Last Saturday, we commemorated the battle between Constitution and HMS Java. Constitution prevailed, of course, and gained yet another laurel to her name. The victory also made her famous (or infamous) among British seamen, and there was hardly a man in the Royal Navy who didn’t dream of capturing her.

Josiah Cobb, a young sailor from Boston, witnessed the effect of the American frigate’s victory on the morale of the British fleet. He made his decision to go to sea in a privateer not long after Constitution’s capture of Guerriere. “My imagination was fired beyond endurance,” he recalled, “especially after I had been on board of her, and minutely examined the shot holes and other marks of the battle. I looked upon every man belonging to her as a hero, and only wished I was like even unto the least.”[1]

Unfortunately, Cobb’s first voyage ended in disaster when HMS Leander captured his ship. After the British boarding parties took possession of the vessel, they shuttled the American prisoners back to their frigate.

I did not leave the brig till the second trip
of the boats…. I took a conspicuous seat by the side of the lieutenant
commanding, who commenced many inquiries concerning the old Constitution
frigate, for which they had been cruising, since they received information of
her sailing by a coaster, the day after she left port, until falling in sight
of the brig. My knowledge of this frigate enabled me to answer his several
questions more satisfactorily than any other at his side. Through the agency of
an acquaintance, who was a midshipman belonging to the Constitution at the
time, I had been much on board of her, not only after her celebrated escape
from an enemy’s squadron, in the early part of the war, but also, at each of
the several entrances into port, after she had gained the two victories over
the Guerriere and Java frigates of the enemy. During these visits I had
examined minutely the remaining marks and effects of the contest, when pointed
out, with a curiosity only engendered by a patriotism youths of my age
generally.

This inquisitive lieutenant was very particular to learn the effect of the round shot upon the Constitution; and when told that many of them did not penetrate her sides sufficiently to lodge, but merely indenting the wood some three inches, and then fell harmlessly to the water, he appeared much amazed, and would scarcely believe me, until assuring him I had been around her in a boat, and had been particular in examining for myself, being alike doubtful of its truth with others, when reading the account in the newspapers of the time. I had her dimensions nearly to exactness then, for I took no little interest with the different vessels of war, as they came into port from their outward cruisings, which now was like to be of signal advantage, by helping me into the good graces of the first lieutenant of marines, of his Britannic majesty’s frigate Leander. Our acquaintance lasted with uninterrupted enjoyment, till we reached—the ship. [2]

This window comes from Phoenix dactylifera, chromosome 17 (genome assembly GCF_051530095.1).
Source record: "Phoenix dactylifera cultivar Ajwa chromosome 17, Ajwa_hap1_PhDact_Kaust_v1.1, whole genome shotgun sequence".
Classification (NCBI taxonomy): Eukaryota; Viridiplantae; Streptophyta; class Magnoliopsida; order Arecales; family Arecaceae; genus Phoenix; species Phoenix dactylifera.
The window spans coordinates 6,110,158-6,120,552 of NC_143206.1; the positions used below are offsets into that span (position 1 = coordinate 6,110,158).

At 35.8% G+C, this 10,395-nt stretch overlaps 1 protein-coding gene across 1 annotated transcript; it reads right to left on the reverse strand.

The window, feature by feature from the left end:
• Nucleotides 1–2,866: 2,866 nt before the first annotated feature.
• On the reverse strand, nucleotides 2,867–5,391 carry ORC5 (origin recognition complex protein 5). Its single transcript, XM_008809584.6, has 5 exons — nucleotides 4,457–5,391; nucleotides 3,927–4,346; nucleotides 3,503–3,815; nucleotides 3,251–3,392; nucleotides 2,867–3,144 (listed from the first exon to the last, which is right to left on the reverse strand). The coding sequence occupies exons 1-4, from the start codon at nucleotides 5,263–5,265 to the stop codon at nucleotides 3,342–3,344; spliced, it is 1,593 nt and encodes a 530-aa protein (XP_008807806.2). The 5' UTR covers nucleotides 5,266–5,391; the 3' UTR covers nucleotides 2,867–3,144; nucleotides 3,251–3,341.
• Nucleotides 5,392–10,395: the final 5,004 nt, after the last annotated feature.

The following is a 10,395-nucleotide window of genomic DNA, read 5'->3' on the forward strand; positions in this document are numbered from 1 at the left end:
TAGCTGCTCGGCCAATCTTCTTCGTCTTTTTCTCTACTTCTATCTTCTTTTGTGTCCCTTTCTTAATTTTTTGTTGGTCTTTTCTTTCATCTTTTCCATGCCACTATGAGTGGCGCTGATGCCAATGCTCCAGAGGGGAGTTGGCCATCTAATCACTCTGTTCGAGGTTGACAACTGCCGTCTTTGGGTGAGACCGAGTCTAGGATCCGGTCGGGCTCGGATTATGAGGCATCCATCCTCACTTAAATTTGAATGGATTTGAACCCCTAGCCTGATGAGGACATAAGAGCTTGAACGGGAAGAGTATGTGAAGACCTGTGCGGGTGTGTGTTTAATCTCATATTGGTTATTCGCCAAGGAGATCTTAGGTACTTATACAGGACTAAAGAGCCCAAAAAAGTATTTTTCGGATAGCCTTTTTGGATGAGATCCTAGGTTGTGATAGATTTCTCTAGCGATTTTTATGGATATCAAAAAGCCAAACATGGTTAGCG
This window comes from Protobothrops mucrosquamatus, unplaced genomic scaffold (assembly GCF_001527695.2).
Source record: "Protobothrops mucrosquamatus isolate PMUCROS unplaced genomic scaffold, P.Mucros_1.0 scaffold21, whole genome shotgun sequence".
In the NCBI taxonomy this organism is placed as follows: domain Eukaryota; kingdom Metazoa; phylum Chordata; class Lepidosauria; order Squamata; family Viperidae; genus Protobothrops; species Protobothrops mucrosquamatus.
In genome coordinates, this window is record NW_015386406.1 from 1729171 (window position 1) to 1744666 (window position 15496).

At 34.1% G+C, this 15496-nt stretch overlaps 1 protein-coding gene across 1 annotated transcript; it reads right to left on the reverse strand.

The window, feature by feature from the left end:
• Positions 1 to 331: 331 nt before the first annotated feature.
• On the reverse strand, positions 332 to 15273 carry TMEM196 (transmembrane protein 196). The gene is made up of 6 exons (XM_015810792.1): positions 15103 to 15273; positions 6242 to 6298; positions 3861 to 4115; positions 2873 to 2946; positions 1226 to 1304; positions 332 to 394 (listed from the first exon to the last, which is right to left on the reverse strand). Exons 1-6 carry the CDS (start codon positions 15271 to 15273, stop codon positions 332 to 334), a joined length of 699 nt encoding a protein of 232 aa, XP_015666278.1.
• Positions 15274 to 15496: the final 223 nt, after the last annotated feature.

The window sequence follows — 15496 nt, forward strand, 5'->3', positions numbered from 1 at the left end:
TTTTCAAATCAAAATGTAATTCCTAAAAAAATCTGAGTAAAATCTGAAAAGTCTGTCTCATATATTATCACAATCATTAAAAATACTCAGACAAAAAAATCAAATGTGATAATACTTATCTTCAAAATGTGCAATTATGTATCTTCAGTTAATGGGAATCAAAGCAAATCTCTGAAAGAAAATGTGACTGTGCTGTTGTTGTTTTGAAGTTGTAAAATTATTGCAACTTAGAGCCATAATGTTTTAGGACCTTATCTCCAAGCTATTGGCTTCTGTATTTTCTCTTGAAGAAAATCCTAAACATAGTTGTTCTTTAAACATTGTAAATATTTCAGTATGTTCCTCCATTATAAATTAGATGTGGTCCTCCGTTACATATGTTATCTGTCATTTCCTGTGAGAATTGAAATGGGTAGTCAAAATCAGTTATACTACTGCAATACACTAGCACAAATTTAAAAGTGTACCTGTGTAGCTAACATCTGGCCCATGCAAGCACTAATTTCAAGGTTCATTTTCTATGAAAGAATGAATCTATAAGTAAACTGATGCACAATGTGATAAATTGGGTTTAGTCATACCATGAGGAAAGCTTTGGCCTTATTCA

British naval officers were not the only ones to exhibit curiosity about Constitution. For the enlisted men, hunting the big American frigate was a sort of deadly sport:

As a stimulant for the men to keep a sharp look-out, on the mainmast of the frigate was a placard, which I noticed when first mounting the deck, offering a “reward of £100 to the man who shall first descry the American frigate Constitution, provided she can be brought-to,” with a smaller reward should they not be enabled to come up with her. Every one was eager in his inquiries about this far-famed frigate, and most of the men appeared anxious to fall in with her; she being a constant theme of conversation, speculation, and curiosity.  

There were, however, two seamen and a marine (one of whom had had his shin sadly shattered from one of her grape-shot,) who were in the Java frigate when she was captured; these I have often heard to say, in return to their shipmates’ boastings, “if you had seen as much of the Constitution as we have, you would give her a wide berth, for she throws her shot almighty careless, fires quick, aims low, and is altogether an ugly customer.”[3]

[1] Josiah Cobb, A Green Hands First Cruise, Roughed out from the Log-book of Memory, of Twenty-five Year’s Standing (Boston: Otis, Broaders and Co., 1841), 17.

[2] Ibid., 119.

[3] Ibid., 135.

The Author(s)

USS Constitution Museum
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